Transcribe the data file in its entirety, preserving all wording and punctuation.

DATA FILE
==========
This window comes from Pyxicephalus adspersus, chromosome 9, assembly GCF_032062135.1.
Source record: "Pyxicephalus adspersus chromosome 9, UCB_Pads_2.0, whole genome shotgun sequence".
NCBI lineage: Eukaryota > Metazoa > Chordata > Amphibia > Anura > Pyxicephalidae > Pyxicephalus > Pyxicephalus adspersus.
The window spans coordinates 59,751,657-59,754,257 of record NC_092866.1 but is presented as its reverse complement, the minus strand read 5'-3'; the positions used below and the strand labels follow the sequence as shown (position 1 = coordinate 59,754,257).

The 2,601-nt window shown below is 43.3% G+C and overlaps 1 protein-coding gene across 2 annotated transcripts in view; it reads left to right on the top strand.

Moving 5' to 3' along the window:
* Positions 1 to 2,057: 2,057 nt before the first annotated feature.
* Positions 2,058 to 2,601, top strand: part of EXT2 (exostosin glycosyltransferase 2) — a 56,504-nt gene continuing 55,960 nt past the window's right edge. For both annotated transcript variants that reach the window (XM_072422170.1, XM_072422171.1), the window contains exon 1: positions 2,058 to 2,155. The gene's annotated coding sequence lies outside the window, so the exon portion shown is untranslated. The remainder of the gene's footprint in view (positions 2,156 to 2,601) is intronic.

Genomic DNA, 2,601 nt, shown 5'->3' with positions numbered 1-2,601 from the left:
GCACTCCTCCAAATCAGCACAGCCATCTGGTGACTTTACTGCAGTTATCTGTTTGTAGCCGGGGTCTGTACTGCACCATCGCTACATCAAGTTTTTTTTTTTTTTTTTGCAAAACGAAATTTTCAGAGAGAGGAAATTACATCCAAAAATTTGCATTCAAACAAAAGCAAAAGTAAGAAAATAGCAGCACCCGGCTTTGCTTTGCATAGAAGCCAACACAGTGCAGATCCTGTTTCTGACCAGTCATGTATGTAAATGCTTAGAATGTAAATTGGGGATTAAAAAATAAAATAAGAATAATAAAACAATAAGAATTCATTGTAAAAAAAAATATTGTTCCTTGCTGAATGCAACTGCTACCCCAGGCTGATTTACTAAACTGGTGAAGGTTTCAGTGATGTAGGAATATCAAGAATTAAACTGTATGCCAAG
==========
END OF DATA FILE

This window comes from Pyxicephalus adspersus, chromosome 9, assembly GCF_032062135.1.
Source record: "Pyxicephalus adspersus chromosome 9, UCB_Pads_2.0, whole genome shotgun sequence".
NCBI lineage: Eukaryota > Metazoa > Chordata > Amphibia > Anura > Pyxicephalidae > Pyxicephalus > Pyxicephalus adspersus.
The window spans coordinates 59,751,657-59,754,257 of record NC_092866.1 but is presented as its reverse complement, the minus strand read 5'-3'; the positions used below and the strand labels follow the sequence as shown (position 1 = coordinate 59,754,257).

The 2,601-nt window shown below is 43.3% G+C and overlaps 1 protein-coding gene across 2 annotated transcripts in view; it reads left to right on the top strand.

Moving 5' to 3' along the window:
* Positions 1 to 2,057: 2,057 nt before the first annotated feature.
* Positions 2,058 to 2,601, top strand: part of EXT2 (exostosin glycosyltransferase 2) — a 56,504-nt gene continuing 55,960 nt past the window's right edge. For both annotated transcript variants that reach the window (XM_072422170.1, XM_072422171.1), the window contains exon 1: positions 2,058 to 2,155. The gene's annotated coding sequence lies outside the window, so the exon portion shown is untranslated. The remainder of the gene's footprint in view (positions 2,156 to 2,601) is intronic.

Genomic DNA, 2,601 nt, shown 5'->3' with positions numbered 1-2,601 from the left:
GCACTCCTCCAAATCAGCACAGCCATCTGGTGACTTTACTGCAGTTATCTGTTTGTAGCCGGGGTCTGTACTGCACCATCGCTACATCAAGTTTTTTTTTTTTTTTTTGCAAAACGAAATTTTCAGAGAGAGGAAATTACATCCAAAAATTTGCATTCAAACAAAAGCAAAAGTAAGAAAATAGCAGCACCCGGCTTTGCTTTGCATAGAAGCCAACACAGTGCAGATCCTGTTTCTGACCAGTCATGTATGTAAATGCTTAGAATGTAAATTGGGGATTAAAAAATAAAATAAGAATAATAAAACAATAAGAATTCATTGTAAAAAAAAATATTGTTCCTTGCTGAATGCAACTGCTACCCCAGGCTGATTTACTAAACTGGTGAAGGTTTCAGTGATGTAGGAATATCAAGAATTAAACTGTATGCCAAG